A major theme in The Yellow Wallpaper by Charlotte Perkins Gilman is that solitary confinement and exclusion from the public results in insanity. The use of imagery and setting helps illustrate this theme throughout the story. The unnamed protagonist in this story suffers from a nervous disorder which is enhanced by her feeling of being trapped within a room. The setting of the vast colonial mansion and particularly the nursery room with barred windows provides an image of loneliness and seclusion experienced by the protagonist.
Another significant setting is he mansion connected by a shaded lane (66) to the beautiful bay and private wharf. It is possible that in her mind, she sees a path which leads to the curing of her illness where happiness and good health awaits at the end. The reason the lane is shaded is because she is uncertain whether or not this path can be traveled. Upon moving into the mansion, she immediately becomes obsessed with the nursery room wallpaper with sprawling, flamboyant patterns committing every artistic sin (64).
Her days and nights are so uneventful that she finds relief in writing a journal which becomes more tiresome as her sickness progresses. In every few paragraphs in her journal, she analyzes the wallpaper. Through the imagery she evokes from the wallpaper, it can be seen that she is really analyzing herself and her illness subconsciously. For example, she begins to see a strange, provoking, formless sort of figure that seems to skulk about behind that silly and conspicuous front design (67).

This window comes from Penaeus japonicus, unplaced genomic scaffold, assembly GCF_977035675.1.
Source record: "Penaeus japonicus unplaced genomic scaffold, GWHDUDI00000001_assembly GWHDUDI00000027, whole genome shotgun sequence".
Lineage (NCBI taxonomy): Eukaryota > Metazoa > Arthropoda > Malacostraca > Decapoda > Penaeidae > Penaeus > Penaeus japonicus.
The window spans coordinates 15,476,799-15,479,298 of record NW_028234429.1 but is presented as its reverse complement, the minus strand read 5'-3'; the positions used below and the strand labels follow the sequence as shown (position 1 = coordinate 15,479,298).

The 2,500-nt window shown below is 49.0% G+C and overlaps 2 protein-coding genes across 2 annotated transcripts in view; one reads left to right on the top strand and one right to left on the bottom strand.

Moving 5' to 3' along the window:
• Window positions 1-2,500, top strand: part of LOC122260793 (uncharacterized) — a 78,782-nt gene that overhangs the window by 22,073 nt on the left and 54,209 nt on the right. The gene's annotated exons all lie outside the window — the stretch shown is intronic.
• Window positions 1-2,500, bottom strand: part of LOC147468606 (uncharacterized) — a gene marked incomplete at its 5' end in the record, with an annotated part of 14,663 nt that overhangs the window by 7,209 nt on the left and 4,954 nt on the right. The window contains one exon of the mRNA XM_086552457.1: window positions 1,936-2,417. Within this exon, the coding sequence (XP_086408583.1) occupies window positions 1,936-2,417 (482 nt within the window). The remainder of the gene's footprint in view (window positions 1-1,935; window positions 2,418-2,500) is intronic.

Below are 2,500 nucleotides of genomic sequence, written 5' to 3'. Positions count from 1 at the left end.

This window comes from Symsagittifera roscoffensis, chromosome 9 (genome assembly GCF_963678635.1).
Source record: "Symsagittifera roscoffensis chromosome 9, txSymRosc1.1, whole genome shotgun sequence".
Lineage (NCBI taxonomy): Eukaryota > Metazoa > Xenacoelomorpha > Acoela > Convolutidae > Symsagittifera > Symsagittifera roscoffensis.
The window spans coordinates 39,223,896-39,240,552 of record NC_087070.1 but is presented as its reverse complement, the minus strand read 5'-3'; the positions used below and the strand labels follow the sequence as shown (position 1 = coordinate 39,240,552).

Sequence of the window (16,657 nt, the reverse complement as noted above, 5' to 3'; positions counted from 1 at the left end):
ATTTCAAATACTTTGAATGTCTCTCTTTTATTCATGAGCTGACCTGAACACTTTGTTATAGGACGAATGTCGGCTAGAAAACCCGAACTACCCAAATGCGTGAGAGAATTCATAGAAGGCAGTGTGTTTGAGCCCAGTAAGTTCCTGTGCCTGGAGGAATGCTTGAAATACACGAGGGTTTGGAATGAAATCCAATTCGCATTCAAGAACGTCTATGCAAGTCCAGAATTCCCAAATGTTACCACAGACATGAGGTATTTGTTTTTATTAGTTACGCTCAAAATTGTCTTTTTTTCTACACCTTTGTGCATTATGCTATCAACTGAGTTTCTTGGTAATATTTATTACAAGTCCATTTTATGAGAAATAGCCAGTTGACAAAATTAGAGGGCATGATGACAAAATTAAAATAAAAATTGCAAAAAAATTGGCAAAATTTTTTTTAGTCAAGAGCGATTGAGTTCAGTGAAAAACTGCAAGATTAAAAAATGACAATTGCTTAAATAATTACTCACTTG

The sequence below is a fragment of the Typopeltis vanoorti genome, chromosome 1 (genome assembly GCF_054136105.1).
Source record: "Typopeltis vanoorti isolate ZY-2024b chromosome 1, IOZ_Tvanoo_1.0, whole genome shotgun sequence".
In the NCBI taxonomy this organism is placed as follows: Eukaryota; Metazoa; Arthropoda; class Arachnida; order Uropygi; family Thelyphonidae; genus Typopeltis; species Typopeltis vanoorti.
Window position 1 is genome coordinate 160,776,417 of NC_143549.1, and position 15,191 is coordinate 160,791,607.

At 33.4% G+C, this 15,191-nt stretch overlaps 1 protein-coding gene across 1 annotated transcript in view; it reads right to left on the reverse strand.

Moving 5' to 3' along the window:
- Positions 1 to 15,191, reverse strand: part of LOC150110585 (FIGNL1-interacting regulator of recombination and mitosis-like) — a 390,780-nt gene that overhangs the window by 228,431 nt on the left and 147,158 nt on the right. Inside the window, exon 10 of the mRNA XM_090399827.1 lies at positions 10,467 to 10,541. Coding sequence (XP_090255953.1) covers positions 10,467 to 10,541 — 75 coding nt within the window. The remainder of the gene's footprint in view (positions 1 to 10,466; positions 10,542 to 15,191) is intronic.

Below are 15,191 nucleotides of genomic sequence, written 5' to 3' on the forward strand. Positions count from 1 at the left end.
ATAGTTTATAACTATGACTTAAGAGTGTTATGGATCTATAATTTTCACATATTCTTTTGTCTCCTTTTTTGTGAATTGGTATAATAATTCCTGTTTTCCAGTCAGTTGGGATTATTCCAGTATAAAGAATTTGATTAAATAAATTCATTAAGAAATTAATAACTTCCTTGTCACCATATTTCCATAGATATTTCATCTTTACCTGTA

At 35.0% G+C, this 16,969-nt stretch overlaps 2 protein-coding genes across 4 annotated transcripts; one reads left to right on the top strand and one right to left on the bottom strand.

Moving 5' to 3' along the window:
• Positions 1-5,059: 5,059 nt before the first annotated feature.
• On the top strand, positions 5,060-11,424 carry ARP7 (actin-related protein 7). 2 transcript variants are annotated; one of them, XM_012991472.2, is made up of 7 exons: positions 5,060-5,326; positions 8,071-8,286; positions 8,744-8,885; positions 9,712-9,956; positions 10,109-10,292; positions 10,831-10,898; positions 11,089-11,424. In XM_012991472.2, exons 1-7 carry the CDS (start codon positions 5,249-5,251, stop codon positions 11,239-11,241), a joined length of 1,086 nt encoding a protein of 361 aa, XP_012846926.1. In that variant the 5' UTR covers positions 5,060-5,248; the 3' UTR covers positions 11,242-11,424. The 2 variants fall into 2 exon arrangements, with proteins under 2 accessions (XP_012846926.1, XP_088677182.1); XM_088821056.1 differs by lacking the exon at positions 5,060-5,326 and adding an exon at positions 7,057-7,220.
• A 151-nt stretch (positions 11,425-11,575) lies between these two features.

She describes her illness (as seen in the wallpaper) as not arranged on any laws of radiation, or alternation, or repetition, or symmetry, or anything else that I ever heard of (68). In other words, she cannot make any sense of what is causing her illness. A pivotal moment in the story is when the woman protagonist is concerned only with the yellow wallpaper in her journal. In lieu of her obsession with the wallpaper, she becomes engaged in the actions of the women she sees in the wallpaper which, of course, is really her own actions.
The women is all the time trying to climb through [the wallpaper] (72). At this moment, she is desperate to escape her illness but she is unable to because her confinement in the room has already affected her more so than she realizes. The imagery of this situation is described when the pattern strangles [the omen] off and turns them upside down, and makes their eyes white! (72). In the end or in her last day at the mansion, the isolation intensifies her illness to the point where she is no longer curable and insanity takes over.
The protagonist finally recognizes the fact that the women she witnesses is really her own frame of mind and proclaims I shall have to get back behind the pattern when it comes night, and that is hard! (75). She believes that she has at last gained her freedom from the illness when in reality, the exact opposite has occurred. The incessant creeping is the final summation to her insanity.